- If they become a Citizen of Canada,
- if they fail to comply with the residency obligation under section 28 of the Act,
- if a removal order made against the person has come into force due to inadmissibility issues,
- if a final determination is made that they are not refugees or entitled to protection (person in need of protection, Pre Removal Risk Assessment); or
- They Voluntarily renounce their status (Permanent Resident Status)
We will briefly review each of these categories.
1. When you become a Citizen of Canada
Once you become a Canadian Citizen you automatically loose your permanent residence Status. As a Citizen not only do you benefit from the same rights that you did as a Permanent Resident but you also obtain additional rights as well.
2. Failure to meet the Residency Obligations
You can loose your permanent resident status if you fail to fulfill your residency obligations. Although, one is not required to remain in Canada indefinitely section 28 of the Immigration and Refugee Protection Act does require that a permanent resident spend 730 days out of 5 years in Canada. Therefore, a permanent resident does have to satisfy an officer when applying to renew their Permanent Resident Card or at a Port of Entry that they meet the residency obligations. To demonstrate compliance with this requirement one can submit documentation such as proof of employment, proof of enrollment at a school, bank statements, pictures and statements from friends and family as well as other documents.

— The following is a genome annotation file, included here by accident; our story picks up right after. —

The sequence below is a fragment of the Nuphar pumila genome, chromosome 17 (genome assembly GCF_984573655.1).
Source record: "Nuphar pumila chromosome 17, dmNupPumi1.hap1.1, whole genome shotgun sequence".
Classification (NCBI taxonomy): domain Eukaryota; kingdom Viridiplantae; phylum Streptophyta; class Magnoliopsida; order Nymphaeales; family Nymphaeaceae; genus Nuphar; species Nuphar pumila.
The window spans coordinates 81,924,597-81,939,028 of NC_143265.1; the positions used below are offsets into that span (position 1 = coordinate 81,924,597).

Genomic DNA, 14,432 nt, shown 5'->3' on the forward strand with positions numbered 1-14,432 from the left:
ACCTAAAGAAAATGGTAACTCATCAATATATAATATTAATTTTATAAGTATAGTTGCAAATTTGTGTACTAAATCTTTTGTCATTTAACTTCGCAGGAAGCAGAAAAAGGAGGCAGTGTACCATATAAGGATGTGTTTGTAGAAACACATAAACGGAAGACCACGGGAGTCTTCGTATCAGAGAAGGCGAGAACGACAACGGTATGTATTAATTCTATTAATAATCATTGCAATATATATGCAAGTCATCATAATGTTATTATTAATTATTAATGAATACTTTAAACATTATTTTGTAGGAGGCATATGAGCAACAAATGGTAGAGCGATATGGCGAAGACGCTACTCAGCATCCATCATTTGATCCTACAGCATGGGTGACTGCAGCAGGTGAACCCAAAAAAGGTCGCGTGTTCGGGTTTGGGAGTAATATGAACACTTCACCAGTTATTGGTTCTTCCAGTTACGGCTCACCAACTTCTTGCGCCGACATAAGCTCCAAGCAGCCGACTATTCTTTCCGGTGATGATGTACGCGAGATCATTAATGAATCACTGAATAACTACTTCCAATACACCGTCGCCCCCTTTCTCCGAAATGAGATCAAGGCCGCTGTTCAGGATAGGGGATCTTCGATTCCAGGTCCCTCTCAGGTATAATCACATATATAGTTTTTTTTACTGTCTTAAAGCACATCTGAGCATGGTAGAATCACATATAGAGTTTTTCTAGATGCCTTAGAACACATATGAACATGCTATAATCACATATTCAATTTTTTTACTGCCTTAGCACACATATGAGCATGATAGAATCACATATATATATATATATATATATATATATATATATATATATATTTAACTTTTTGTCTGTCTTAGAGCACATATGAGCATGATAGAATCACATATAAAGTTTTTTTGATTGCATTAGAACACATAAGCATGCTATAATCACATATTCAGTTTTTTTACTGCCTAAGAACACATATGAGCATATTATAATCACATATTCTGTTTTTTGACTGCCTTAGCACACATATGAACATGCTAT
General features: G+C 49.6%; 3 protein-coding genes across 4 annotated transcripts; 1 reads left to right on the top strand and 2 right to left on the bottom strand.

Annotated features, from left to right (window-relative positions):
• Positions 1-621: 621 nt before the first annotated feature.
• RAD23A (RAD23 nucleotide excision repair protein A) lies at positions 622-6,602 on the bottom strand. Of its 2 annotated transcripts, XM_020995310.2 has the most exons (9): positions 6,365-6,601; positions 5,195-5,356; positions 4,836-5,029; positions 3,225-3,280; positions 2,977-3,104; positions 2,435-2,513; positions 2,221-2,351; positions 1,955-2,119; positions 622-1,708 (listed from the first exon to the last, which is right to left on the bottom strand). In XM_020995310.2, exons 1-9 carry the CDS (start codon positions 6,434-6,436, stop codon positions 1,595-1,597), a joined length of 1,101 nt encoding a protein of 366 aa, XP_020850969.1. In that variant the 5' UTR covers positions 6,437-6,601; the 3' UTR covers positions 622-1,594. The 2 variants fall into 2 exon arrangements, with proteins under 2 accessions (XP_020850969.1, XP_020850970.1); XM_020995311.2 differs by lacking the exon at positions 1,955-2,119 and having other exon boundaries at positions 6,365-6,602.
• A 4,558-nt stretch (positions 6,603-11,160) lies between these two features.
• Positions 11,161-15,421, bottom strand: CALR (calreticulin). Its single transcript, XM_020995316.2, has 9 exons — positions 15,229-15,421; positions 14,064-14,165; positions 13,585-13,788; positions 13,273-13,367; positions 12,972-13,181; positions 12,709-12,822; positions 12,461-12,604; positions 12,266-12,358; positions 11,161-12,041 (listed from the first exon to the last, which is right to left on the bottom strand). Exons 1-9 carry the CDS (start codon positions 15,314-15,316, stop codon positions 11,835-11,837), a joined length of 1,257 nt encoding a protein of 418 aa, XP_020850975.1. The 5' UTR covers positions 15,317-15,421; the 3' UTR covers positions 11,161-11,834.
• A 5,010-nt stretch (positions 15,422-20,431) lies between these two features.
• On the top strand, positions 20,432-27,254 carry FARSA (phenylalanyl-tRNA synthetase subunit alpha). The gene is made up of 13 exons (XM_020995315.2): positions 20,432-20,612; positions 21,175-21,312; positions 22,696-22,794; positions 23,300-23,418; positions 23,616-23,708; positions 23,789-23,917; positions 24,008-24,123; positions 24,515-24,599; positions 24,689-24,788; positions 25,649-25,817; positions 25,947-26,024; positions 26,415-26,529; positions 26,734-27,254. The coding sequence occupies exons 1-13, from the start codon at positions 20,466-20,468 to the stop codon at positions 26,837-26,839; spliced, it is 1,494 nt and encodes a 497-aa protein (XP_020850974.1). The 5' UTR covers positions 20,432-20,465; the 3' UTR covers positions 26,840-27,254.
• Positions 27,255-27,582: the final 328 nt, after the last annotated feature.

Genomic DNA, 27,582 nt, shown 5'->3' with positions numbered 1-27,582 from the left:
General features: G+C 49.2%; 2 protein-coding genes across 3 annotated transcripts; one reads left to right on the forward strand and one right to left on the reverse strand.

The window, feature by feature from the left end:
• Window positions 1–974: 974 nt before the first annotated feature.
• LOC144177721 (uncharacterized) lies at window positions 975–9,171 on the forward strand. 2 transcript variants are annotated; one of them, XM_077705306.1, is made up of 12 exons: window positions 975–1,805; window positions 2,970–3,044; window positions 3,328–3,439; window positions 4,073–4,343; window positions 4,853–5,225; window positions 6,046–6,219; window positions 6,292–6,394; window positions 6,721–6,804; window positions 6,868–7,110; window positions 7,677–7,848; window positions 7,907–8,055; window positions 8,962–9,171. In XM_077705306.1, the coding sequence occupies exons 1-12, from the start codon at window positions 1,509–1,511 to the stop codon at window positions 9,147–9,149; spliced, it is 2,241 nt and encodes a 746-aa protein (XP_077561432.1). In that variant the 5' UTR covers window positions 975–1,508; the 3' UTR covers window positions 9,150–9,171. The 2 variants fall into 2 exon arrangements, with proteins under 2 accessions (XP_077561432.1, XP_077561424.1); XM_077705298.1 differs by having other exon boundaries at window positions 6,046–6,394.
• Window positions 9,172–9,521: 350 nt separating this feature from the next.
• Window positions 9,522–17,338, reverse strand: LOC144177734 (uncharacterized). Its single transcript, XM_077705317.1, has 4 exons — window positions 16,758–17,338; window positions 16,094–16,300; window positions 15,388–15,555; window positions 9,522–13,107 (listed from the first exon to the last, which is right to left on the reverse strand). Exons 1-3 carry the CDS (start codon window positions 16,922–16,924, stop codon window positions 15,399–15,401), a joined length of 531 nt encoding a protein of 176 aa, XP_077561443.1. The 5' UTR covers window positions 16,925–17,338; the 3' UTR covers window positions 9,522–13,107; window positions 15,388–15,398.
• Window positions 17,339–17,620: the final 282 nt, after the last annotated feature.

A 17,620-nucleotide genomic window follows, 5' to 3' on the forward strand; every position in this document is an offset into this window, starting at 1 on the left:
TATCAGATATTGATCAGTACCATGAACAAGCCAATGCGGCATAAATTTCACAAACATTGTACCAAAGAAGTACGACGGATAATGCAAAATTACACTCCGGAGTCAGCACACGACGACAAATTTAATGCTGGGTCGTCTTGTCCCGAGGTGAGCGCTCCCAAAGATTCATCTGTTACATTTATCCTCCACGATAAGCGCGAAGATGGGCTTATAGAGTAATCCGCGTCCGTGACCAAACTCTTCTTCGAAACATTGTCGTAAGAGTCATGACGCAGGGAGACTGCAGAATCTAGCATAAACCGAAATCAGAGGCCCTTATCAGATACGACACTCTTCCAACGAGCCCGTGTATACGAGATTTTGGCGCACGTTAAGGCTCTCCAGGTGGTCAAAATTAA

There are some exemptions that allow a permanent resident who failed to remain in Canada for 730 days out of 5 years to get days spent outside of Canada counted as days spent in Canada:
- If you were outside of Canada with a Canadian Citizen who is your spouse or common-law partner.
- If you were employed outside of Canada on full-time basis for a Canadian Company or Government.
- If you were outside of Canada with a Canadian Citizen who is your spouse or common-law partner who is employed full-time working for a Canadian Company or the Government of Canada.
3. Inadmissibility and Removal Orders
A Permanent Resident can be determined to be inadmissible in Canada on grounds of Security Reasons, human or international rights violations, Serious Criminality, Organized Criminality and Misrepresentation, Failure to Comply with the Act such as meeting the residency obligations (see section 2 above).
As a result of being determined inadmissible in Canada one can loose their Permanent Resident Status.